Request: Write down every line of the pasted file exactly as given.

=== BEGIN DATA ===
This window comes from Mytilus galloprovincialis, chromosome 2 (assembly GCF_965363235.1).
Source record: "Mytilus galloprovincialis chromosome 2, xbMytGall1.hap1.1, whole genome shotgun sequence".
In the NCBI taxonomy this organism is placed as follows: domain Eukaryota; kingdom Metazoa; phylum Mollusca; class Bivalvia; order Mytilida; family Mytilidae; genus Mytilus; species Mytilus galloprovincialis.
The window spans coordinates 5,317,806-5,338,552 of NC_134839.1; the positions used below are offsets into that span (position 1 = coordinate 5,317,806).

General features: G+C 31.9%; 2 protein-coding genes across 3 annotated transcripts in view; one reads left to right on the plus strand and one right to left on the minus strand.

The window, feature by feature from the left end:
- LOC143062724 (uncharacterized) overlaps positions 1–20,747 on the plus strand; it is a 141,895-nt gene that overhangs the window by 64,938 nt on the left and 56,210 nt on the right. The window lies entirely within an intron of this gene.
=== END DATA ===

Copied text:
This window comes from Mytilus galloprovincialis, chromosome 2 (assembly GCF_965363235.1).
Source record: "Mytilus galloprovincialis chromosome 2, xbMytGall1.hap1.1, whole genome shotgun sequence".
In the NCBI taxonomy this organism is placed as follows: domain Eukaryota; kingdom Metazoa; phylum Mollusca; class Bivalvia; order Mytilida; family Mytilidae; genus Mytilus; species Mytilus galloprovincialis.
The window spans coordinates 5,317,806-5,338,552 of NC_134839.1; the positions used below are offsets into that span (position 1 = coordinate 5,317,806).

General features: G+C 31.9%; 2 protein-coding genes across 3 annotated transcripts in view; one reads left to right on the plus strand and one right to left on the minus strand.

The window, feature by feature from the left end:
- LOC143062724 (uncharacterized) overlaps positions 1–20,747 on the plus strand; it is a 141,895-nt gene that overhangs the window by 64,938 nt on the left and 56,210 nt on the right. The window lies entirely within an intron of this gene.